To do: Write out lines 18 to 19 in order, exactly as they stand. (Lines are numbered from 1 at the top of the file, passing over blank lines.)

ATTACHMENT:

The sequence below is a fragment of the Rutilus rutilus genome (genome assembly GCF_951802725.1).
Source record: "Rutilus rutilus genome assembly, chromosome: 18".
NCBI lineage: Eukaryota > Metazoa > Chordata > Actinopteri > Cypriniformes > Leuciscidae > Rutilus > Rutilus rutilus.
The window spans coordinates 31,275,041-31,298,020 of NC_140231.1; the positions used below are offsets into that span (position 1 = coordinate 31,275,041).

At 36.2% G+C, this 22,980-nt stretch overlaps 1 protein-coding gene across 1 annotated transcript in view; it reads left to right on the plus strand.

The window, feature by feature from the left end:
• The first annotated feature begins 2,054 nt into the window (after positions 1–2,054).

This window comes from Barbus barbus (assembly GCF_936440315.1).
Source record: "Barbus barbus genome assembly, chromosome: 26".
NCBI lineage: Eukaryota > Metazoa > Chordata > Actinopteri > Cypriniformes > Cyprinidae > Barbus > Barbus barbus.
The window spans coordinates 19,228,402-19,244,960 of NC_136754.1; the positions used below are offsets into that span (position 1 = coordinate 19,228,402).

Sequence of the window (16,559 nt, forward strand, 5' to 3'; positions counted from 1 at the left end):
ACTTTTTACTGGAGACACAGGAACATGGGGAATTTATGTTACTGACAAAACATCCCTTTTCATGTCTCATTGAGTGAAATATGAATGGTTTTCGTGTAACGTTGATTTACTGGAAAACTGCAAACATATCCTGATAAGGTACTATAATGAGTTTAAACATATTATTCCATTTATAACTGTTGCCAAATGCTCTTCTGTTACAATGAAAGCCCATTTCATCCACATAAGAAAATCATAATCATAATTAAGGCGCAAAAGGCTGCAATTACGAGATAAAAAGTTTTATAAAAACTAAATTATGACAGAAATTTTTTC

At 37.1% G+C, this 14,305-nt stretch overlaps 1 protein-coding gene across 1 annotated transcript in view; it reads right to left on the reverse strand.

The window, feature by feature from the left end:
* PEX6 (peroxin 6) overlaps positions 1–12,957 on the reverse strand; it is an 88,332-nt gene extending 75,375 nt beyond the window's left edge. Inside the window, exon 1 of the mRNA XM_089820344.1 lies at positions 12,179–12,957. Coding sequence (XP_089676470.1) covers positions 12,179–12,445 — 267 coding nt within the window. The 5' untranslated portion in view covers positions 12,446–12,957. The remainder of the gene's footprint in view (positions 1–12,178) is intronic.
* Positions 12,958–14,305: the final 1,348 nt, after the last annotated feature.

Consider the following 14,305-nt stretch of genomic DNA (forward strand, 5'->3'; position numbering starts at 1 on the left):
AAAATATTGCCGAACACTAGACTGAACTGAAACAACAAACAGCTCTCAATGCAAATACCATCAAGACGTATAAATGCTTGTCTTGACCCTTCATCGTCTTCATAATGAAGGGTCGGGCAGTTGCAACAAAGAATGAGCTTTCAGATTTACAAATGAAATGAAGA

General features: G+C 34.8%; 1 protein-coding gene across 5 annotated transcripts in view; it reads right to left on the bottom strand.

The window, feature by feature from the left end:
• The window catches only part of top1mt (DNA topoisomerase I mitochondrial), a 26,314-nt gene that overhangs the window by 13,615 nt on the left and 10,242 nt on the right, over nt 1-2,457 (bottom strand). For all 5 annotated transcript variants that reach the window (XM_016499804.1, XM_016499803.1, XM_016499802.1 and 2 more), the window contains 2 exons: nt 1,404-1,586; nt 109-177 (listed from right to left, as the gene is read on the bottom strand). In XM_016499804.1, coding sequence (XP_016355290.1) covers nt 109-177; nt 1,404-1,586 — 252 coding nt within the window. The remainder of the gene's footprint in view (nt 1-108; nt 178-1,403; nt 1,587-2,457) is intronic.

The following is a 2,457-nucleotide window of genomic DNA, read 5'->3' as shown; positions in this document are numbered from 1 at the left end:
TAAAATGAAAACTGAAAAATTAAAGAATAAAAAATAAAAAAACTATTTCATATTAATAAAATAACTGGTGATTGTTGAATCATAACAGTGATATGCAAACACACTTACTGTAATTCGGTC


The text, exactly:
Consider the following 14,305-nt stretch of genomic DNA (forward strand, 5'->3'; position numbering starts at 1 on the left):
AAAATATTGCCGAACACTAGACTGAACTGAAACAACAAACAGCTCTCAATGCAAATACCATCAAGACGTATAAATGCTTGTCTTGACCCTTCATCGTCTTCATAATGAAGGGTCGGGCAGTTGCAACAAAGAATGAGCTTTCAGATTTACAAATGAAATGAAGA